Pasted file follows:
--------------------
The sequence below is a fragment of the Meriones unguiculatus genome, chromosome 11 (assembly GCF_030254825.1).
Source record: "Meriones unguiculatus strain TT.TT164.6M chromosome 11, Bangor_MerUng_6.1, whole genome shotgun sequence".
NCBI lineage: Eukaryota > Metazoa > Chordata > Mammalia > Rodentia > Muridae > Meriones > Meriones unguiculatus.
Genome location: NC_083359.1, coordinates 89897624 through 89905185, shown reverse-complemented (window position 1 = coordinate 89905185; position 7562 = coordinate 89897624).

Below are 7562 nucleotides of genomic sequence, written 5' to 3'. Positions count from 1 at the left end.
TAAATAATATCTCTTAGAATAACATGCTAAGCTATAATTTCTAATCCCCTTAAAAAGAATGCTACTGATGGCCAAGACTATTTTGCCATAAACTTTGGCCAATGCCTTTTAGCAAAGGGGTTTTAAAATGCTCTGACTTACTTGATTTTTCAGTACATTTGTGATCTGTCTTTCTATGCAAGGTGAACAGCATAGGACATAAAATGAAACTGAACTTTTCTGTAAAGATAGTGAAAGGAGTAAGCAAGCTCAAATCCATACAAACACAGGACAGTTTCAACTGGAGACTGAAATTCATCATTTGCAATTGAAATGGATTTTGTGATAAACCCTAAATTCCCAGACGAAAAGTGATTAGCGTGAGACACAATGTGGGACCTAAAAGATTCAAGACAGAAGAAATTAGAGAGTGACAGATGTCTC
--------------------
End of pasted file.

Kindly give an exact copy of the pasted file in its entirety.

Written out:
The sequence below is a fragment of the Meriones unguiculatus genome, chromosome 11 (assembly GCF_030254825.1).
Source record: "Meriones unguiculatus strain TT.TT164.6M chromosome 11, Bangor_MerUng_6.1, whole genome shotgun sequence".
NCBI lineage: Eukaryota > Metazoa > Chordata > Mammalia > Rodentia > Muridae > Meriones > Meriones unguiculatus.
Genome location: NC_083359.1, coordinates 89897624 through 89905185, shown reverse-complemented (window position 1 = coordinate 89905185; position 7562 = coordinate 89897624).

Below are 7562 nucleotides of genomic sequence, written 5' to 3'. Positions count from 1 at the left end.
TAAATAATATCTCTTAGAATAACATGCTAAGCTATAATTTCTAATCCCCTTAAAAAGAATGCTACTGATGGCCAAGACTATTTTGCCATAAACTTTGGCCAATGCCTTTTAGCAAAGGGGTTTTAAAATGCTCTGACTTACTTGATTTTTCAGTACATTTGTGATCTGTCTTTCTATGCAAGGTGAACAGCATAGGACATAAAATGAAACTGAACTTTTCTGTAAAGATAGTGAAAGGAGTAAGCAAGCTCAAATCCATACAAACACAGGACAGTTTCAACTGGAGACTGAAATTCATCATTTGCAATTGAAATGGATTTTGTGATAAACCCTAAATTCCCAGACGAAAAGTGATTAGCGTGAGACACAATGTGGGACCTAAAAGATTCAAGACAGAAGAAATTAGAGAGTGACAGATGTCTC